Regulatory bodies on both sides of the Atlantic have in recent months had to decide on whether comparative claims used in advertising were fair. Words like best, most, top and such-like make for high open rates in email marketing. The decisions have much in them that is useful when planning a campaign, not the least of which is that there must be some statistical or scientific basis for such claims.
In the USA Dyson was a bit put-out by claims from a rival vacuum cleaner marketing company to the effect that their product was America’s most recommended vacuum/vacuum brand. The company based their claims on the returns of consumer reviews on a number of online retailer websites. The total number of posts used was some 10,000.
Various objections to the methods were raised, not the least being the fact that the websites used multiple methods of recording recommendations, as well as the whole country not being covered.
For the UK, the comparison was more thought-provoking. A breakfast product made from seeds, specifically chia and flax, was compared favourably with an albeit ‘small’ egg. This was with regards to protein contained in each. Objections were raised to the term superfood but the main contention was that the comparison was not like for like.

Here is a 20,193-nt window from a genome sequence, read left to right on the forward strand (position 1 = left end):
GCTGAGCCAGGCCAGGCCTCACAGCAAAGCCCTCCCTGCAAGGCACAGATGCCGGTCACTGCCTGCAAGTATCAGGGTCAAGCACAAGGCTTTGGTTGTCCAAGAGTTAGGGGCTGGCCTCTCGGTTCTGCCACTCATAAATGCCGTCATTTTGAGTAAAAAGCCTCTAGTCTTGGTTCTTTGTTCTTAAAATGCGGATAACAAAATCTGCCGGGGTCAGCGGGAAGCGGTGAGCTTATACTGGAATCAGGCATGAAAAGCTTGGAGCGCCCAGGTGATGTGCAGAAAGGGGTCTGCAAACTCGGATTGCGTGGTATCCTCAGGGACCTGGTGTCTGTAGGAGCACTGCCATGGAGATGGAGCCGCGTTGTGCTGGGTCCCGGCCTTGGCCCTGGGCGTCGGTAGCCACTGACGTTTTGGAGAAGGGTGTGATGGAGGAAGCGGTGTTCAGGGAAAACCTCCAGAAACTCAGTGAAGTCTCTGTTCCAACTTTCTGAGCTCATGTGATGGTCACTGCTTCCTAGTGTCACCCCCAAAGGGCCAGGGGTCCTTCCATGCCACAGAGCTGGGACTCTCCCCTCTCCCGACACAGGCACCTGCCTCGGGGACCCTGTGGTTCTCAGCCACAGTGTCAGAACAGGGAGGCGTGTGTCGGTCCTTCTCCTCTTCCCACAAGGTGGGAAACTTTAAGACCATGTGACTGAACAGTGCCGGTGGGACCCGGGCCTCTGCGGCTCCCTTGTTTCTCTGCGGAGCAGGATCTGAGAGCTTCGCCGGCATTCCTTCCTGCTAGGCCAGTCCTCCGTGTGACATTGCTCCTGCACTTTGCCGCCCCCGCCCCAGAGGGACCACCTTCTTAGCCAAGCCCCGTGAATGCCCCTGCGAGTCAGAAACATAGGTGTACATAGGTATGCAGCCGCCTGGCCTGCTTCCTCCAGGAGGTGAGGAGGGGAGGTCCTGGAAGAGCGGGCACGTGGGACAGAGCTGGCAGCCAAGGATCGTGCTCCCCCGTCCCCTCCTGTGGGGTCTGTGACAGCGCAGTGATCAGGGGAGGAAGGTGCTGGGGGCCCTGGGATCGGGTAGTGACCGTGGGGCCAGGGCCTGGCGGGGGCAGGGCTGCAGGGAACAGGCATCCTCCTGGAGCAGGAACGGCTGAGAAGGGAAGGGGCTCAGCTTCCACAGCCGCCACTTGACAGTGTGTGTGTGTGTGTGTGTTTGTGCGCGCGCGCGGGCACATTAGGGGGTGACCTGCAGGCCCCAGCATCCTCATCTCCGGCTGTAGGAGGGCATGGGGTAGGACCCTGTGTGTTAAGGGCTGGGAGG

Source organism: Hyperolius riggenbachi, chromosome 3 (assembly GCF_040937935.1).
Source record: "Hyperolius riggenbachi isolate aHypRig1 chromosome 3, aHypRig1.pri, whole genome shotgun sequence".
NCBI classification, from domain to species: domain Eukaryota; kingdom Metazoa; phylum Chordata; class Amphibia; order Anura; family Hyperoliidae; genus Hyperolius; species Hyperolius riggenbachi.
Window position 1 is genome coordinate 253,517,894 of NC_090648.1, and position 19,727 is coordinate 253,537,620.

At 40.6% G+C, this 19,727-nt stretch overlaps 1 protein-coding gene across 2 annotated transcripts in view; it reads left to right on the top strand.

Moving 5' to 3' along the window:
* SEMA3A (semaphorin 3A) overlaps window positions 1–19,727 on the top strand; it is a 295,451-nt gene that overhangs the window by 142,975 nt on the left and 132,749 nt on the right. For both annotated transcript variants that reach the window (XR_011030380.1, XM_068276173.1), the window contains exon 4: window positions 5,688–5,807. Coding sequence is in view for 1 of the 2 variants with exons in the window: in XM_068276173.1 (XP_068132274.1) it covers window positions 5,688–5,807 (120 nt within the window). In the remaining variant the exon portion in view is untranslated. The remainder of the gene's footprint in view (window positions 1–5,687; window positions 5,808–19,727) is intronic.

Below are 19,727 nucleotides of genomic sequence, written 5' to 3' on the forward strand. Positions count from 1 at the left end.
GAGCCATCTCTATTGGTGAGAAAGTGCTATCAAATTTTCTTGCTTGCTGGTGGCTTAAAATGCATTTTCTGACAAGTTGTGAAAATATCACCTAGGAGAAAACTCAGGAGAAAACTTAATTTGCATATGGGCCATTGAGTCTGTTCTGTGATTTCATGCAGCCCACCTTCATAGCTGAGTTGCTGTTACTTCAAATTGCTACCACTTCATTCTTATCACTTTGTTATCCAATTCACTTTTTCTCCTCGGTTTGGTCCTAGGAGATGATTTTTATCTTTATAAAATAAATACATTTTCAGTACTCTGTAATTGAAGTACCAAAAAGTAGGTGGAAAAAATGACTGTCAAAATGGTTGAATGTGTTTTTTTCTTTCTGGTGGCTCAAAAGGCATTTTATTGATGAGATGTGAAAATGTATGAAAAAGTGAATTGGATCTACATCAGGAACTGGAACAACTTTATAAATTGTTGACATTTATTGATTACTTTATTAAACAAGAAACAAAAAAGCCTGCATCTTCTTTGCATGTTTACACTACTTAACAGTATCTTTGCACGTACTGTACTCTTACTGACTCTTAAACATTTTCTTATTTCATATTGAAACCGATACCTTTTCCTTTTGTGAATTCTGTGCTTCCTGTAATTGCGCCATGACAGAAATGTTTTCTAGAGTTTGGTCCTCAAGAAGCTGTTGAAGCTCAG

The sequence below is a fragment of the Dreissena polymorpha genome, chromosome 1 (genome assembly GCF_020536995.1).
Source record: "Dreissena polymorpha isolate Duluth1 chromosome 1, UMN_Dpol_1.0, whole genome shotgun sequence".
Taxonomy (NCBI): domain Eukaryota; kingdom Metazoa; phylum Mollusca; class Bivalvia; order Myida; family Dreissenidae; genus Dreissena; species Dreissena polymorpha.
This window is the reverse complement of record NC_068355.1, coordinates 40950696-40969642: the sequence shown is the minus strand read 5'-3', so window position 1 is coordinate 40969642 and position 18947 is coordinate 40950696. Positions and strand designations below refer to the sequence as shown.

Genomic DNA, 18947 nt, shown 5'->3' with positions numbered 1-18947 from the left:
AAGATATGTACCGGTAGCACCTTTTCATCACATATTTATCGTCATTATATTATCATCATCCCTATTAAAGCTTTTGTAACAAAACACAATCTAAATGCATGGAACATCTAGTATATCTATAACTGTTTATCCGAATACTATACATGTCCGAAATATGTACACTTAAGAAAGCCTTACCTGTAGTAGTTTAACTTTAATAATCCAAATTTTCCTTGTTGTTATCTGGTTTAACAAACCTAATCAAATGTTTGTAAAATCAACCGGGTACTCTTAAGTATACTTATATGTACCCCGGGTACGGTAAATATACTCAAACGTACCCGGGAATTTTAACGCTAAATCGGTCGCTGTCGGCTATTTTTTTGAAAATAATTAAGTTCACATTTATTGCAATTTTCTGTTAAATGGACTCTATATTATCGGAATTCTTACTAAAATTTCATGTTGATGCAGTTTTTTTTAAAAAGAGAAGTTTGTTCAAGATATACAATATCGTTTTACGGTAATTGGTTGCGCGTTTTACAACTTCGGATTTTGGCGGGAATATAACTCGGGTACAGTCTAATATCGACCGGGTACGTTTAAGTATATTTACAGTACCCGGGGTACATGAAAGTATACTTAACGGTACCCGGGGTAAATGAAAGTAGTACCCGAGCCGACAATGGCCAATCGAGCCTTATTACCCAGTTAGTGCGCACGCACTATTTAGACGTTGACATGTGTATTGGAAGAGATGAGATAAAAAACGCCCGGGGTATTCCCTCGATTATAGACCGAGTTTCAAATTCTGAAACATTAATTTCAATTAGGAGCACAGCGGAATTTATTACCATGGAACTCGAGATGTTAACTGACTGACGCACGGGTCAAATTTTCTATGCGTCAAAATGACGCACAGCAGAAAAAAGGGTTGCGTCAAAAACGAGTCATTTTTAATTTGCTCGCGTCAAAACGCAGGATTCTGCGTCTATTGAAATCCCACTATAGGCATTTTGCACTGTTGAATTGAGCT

In both cases the various regulatory bodies found that the comparison was flawed. In the USA it was decided that the use of crowd sourced or aggregated data across multiple platforms should be approached with care. In this specific case it failed the body’s standards of truthfulness, reliability and representativeness test.
Similarly with the ASA in this country, it was found that just because an egg could be eaten at breakfast it did not mean that it could be compared with seed products, certainly not for protein content.
It is believed that the ASA would have complied with the American conclusion if it had been required to test it.
These decisions make it clear that before using some grandiose comparison to head your latest email marketing campaign you should ensure that it is fair and scientifically provable. Sounding good is clearly not enough.